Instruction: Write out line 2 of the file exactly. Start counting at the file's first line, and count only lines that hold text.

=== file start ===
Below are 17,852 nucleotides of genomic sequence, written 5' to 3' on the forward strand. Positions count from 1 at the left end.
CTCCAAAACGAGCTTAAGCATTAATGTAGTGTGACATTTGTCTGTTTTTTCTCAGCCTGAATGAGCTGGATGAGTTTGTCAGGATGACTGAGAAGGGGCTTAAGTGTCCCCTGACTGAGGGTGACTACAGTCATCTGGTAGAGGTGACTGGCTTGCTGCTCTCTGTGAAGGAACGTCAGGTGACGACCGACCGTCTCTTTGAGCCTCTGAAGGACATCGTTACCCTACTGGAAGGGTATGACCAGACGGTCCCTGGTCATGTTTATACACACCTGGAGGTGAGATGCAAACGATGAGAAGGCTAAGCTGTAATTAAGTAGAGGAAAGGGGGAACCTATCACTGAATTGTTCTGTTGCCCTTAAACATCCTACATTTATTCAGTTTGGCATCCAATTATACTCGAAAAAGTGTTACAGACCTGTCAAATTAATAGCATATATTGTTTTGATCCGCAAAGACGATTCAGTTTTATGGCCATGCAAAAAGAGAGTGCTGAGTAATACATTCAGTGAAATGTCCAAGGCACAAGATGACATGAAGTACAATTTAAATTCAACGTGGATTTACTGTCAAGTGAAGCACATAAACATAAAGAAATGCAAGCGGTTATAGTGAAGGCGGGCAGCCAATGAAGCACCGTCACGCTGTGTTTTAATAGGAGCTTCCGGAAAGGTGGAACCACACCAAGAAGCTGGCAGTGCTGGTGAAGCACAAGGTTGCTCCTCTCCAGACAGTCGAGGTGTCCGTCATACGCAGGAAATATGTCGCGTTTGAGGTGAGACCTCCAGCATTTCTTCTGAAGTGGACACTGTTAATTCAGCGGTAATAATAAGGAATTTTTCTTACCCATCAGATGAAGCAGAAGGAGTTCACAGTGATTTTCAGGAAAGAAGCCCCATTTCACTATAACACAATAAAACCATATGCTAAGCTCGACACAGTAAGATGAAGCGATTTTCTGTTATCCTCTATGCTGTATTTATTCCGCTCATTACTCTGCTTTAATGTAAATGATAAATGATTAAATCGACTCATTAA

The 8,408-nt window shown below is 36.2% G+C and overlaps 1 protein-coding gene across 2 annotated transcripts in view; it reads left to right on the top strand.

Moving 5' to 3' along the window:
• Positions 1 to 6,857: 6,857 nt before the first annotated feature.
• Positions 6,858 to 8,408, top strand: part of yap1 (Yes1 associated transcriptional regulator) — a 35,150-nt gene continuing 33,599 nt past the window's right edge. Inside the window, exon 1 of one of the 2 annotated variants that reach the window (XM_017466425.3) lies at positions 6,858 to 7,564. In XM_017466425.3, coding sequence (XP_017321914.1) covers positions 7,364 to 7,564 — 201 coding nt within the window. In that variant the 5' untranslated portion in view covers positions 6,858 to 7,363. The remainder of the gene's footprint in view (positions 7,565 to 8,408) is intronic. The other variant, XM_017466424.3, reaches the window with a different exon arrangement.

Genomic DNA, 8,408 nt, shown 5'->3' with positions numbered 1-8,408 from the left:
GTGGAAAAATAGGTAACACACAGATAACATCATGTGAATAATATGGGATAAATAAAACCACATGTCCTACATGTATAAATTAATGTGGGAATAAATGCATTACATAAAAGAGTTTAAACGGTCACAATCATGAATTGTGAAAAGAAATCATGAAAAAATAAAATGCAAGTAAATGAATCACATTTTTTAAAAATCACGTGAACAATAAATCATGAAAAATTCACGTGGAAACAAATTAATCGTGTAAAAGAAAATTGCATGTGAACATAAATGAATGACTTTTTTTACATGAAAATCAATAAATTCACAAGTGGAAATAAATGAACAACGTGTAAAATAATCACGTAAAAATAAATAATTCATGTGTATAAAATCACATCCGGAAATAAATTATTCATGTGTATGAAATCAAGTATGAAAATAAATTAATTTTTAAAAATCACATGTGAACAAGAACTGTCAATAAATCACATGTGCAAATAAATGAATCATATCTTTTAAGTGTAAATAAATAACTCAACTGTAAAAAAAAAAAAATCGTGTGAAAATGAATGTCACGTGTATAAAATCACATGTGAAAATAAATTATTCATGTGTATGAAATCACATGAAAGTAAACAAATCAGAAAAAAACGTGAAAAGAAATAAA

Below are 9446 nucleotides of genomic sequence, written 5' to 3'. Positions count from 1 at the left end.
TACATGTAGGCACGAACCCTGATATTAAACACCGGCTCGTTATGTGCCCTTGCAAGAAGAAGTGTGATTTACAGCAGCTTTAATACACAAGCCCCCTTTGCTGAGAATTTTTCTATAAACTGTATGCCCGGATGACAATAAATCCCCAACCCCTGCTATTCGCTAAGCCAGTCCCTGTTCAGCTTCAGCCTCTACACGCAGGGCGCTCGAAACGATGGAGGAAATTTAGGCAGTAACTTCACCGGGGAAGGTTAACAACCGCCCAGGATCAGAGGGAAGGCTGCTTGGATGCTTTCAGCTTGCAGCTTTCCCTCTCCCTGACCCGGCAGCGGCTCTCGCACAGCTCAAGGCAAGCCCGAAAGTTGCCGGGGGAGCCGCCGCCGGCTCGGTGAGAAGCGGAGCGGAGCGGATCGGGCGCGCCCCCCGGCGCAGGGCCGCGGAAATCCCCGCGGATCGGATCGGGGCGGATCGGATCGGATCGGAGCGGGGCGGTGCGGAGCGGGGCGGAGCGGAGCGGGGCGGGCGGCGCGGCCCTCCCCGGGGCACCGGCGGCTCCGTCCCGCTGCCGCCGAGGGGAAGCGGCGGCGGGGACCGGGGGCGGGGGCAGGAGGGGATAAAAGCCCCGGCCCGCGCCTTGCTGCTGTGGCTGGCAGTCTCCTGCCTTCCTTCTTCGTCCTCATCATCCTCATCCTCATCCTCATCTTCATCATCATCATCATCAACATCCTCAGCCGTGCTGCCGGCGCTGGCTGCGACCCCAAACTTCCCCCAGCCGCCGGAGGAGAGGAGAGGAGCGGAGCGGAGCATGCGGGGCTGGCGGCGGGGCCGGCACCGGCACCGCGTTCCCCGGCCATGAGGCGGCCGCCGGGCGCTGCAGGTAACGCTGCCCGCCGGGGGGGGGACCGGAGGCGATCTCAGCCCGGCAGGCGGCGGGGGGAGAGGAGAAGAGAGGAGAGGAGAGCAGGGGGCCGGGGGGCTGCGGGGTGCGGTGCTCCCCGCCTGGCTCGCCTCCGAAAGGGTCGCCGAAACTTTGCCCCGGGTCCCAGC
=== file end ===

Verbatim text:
CTCCAAAACGAGCTTAAGCATTAATGTAGTGTGACATTTGTCTGTTTTTTCTCAGCCTGAATGAGCTGGATGAGTTTGTCAGGATGACTGAGAAGGGGCTTAAGTGTCCCCTGACTGAGGGTGACTACAGTCATCTGGTAGAGGTGACTGGCTTGCTGCTCTCTGTGAAGGAACGTCAGGTGACGACCGACCGTCTCTTTGAGCCTCTGAAGGACATCGTTACCCTACTGGAAGGGTATGACCAGACGGTCCCTGGTCATGTTTATACACACCTGGAGGTGAGATGCAAACGATGAGAAGGCTAAGCTGTAATTAAGTAGAGGAAAGGGGGAACCTATCACTGAATTGTTCTGTTGCCCTTAAACATCCTACATTTATTCAGTTTGGCATCCAATTATACTCGAAAAAGTGTTACAGACCTGTCAAATTAATAGCATATATTGTTTTGATCCGCAAAGACGATTCAGTTTTATGGCCATGCAAAAAGAGAGTGCTGAGTAATACATTCAGTGAAATGTCCAAGGCACAAGATGACATGAAGTACAATTTAAATTCAACGTGGATTTACTGTCAAGTGAAGCACATAAACATAAAGAAATGCAAGCGGTTATAGTGAAGGCGGGCAGCCAATGAAGCACCGTCACGCTGTGTTTTAATAGGAGCTTCCGGAAAGGTGGAACCACACCAAGAAGCTGGCAGTGCTGGTGAAGCACAAGGTTGCTCCTCTCCAGACAGTCGAGGTGTCCGTCATACGCAGGAAATATGTCGCGTTTGAGGTGAGACCTCCAGCATTTCTTCTGAAGTGGACACTGTTAATTCAGCGGTAATAATAAGGAATTTTTCTTACCCATCAGATGAAGCAGAAGGAGTTCACAGTGATTTTCAGGAAAGAAGCCCCATTTCACTATAACACAATAAAACCATATGCTAAGCTCGACACAGTAAGATGAAGCGATTTTCTGTTATCCTCTATGCTGTATTTATTCCGCTCATTACTCTGCTTTAATGTAAATGATAAATGATTAAATCGACTCATTAA